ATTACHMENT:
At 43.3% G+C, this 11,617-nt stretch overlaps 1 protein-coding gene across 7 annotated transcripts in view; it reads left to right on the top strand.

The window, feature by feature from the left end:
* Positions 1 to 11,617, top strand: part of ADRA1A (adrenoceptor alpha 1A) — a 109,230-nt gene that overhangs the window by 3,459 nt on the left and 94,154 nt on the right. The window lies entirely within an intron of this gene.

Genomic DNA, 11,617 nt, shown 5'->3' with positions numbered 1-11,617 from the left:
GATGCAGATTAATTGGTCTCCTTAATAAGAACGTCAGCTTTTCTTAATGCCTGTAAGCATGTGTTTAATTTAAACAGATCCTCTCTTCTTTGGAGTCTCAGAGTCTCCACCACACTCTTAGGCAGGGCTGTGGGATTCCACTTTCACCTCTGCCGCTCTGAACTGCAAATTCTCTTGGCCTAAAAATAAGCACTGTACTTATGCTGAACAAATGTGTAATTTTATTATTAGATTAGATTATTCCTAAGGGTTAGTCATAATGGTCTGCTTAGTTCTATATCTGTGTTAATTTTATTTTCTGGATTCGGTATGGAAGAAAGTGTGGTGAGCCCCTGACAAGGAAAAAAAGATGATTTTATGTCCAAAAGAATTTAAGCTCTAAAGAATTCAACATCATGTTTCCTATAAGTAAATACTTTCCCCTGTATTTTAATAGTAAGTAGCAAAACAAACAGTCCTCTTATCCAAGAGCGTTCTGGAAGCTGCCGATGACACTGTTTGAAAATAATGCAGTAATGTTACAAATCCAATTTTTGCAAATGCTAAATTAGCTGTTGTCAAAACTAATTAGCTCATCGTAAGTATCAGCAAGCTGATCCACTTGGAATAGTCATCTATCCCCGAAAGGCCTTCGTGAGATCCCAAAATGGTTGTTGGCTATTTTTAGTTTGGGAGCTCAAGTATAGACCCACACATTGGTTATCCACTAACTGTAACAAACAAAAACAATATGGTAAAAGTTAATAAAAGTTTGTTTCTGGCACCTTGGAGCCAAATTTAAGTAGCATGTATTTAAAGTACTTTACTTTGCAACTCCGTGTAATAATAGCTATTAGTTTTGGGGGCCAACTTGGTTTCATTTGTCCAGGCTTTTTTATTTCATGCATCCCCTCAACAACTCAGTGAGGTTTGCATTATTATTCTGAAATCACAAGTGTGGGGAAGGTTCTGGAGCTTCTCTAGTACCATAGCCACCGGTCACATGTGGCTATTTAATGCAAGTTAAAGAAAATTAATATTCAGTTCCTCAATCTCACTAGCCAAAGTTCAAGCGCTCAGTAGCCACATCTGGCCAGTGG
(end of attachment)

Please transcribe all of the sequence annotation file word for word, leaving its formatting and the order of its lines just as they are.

At 43.3% G+C, this 11,617-nt stretch overlaps 1 protein-coding gene across 7 annotated transcripts in view; it reads left to right on the top strand.

The window, feature by feature from the left end:
* Positions 1 to 11,617, top strand: part of ADRA1A (adrenoceptor alpha 1A) — a 109,230-nt gene that overhangs the window by 3,459 nt on the left and 94,154 nt on the right. The window lies entirely within an intron of this gene.

Genomic DNA, 11,617 nt, shown 5'->3' with positions numbered 1-11,617 from the left:
GATGCAGATTAATTGGTCTCCTTAATAAGAACGTCAGCTTTTCTTAATGCCTGTAAGCATGTGTTTAATTTAAACAGATCCTCTCTTCTTTGGAGTCTCAGAGTCTCCACCACACTCTTAGGCAGGGCTGTGGGATTCCACTTTCACCTCTGCCGCTCTGAACTGCAAATTCTCTTGGCCTAAAAATAAGCACTGTACTTATGCTGAACAAATGTGTAATTTTATTATTAGATTAGATTATTCCTAAGGGTTAGTCATAATGGTCTGCTTAGTTCTATATCTGTGTTAATTTTATTTTCTGGATTCGGTATGGAAGAAAGTGTGGTGAGCCCCTGACAAGGAAAAAAAGATGATTTTATGTCCAAAAGAATTTAAGCTCTAAAGAATTCAACATCATGTTTCCTATAAGTAAATACTTTCCCCTGTATTTTAATAGTAAGTAGCAAAACAAACAGTCCTCTTATCCAAGAGCGTTCTGGAAGCTGCCGATGACACTGTTTGAAAATAATGCAGTAATGTTACAAATCCAATTTTTGCAAATGCTAAATTAGCTGTTGTCAAAACTAATTAGCTCATCGTAAGTATCAGCAAGCTGATCCACTTGGAATAGTCATCTATCCCCGAAAGGCCTTCGTGAGATCCCAAAATGGTTGTTGGCTATTTTTAGTTTGGGAGCTCAAGTATAGACCCACACATTGGTTATCCACTAACTGTAACAAACAAAAACAATATGGTAAAAGTTAATAAAAGTTTGTTTCTGGCACCTTGGAGCCAAATTTAAGTAGCATGTATTTAAAGTACTTTACTTTGCAACTCCGTGTAATAATAGCTATTAGTTTTGGGGGCCAACTTGGTTTCATTTGTCCAGGCTTTTTTATTTCATGCATCCCCTCAACAACTCAGTGAGGTTTGCATTATTATTCTGAAATCACAAGTGTGGGGAAGGTTCTGGAGCTTCTCTAGTACCATAGCCACCGGTCACATGTGGCTATTTAATGCAAGTTAAAGAAAATTAATATTCAGTTCCTCAATCTCACTAGCCAAAGTTCAAGCGCTCAGTAGCCACATCTGGCCAGTGG